“I guess we all respond differently to mystery, the unknown, and being faced with something so much larger than ourselves. Some with wonder, some with fear. Some with an instinct to “get the shot.” My initial awe tends to slow my response time. I prefer to experience the moment first.”
Last week I joined friends for a week in the Great Bear Rainforest, hiking up creeks swollen with relentless rain, and sitting for hours in front of dripping tripods and camera gear waiting for the white bears to come to feed on the remaining salmon, weak and dying after the fall run. When they came, and they did, along with many black bears, they came silently. One moment you’re sitting there in their absence, sure they will never come, wondering if they exist at all, and then there she is: a white bear moving silently towards you, padding over the moss.
I’m not sure I can quite describe the feeling of being with these bears, of being so close. But close isn’t the point. Intimacy is. It’s this feeling of being given permission, by the bears, to be there, and to share in the moment. I’ve had that feeling before in shrines and temples around the world, the feeling of being somewhere sacred and full of mystery. I guess we all respond differently to mystery, the unknown, and being faced with something so much larger than ourselves. Some with wonder, some with fear. Some with an instinct to “get the shot.” My initial awe tends to slow my response time. I prefer to experience the moment first. Like Sean Penn’s character in The Secret Life of Walter Mitty, I feel like sometimes the camera gets in the way. Sometimes the shot isn’t the point at all.
It would be too easy to anthropomorphize these bears, but it would be a shame not to recognize them fully for what they are. They are not human but that doesn’t make them any less. There’s a consciousness and emotional state of being in all animals, and that allows for intimacy, if not complete understanding. Ask anyone who’s spent time in the water with whales or dolphins. Ask anyone who’s ever loved, and been loved by, their dog. The bear we spent most of our time with is a gentle, beautiful animal. She is also fast and powerful. Sitting (respectfully and safely) with bears, as I have for the last couple years, makes me feel a part of creation – frees me not to feel separate from it, frees me from the once-held belief that we occupy the top rung. I feel in my proper place here in this beauty. The nature of life seems clearer to me here.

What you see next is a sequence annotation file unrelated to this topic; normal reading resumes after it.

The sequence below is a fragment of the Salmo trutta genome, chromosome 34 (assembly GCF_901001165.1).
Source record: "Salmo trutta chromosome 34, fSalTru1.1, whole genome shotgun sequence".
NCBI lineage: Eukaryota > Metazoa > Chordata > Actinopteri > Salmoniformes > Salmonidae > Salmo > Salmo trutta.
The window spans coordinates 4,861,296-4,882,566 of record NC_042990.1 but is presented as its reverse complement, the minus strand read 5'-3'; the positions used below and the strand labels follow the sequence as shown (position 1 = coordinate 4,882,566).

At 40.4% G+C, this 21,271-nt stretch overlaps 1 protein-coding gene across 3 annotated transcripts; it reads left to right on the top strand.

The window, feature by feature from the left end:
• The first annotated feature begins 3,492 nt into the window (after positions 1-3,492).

This area is right now threatened by our need to move and sell oil and gas, and while I don’t question the need for some of these resources, I question the greed that drives us closer and closer to piloting massive tankers through some of the most treacherous navigable waters in the world, waters haunted by the ghostly wrecks of hundreds of ships. I wonder what will happen to this piece of the planet – currently the largest remaining uninterrupted stretch of temperate rain forest in the world – and to the entire ecosystem when the first hull is pierced and thousands of gallons of oil spills. What will happen to the bears, and the eagles, to the whales and to the families who’ve lived off this land for hundreds of years? These questions all simmer under the surface for me. It seems like the greatest beauty is the most fragile and vulnerable.
I’m not sure my photographs will change things. I wish they could and still try to protect the hope that I once had that they can. But these experiences and the photographs I’m making can change, and have changed, me. Paul Theroux once wrote that “where there is wilderness there is hope.” I’m clinging to that.
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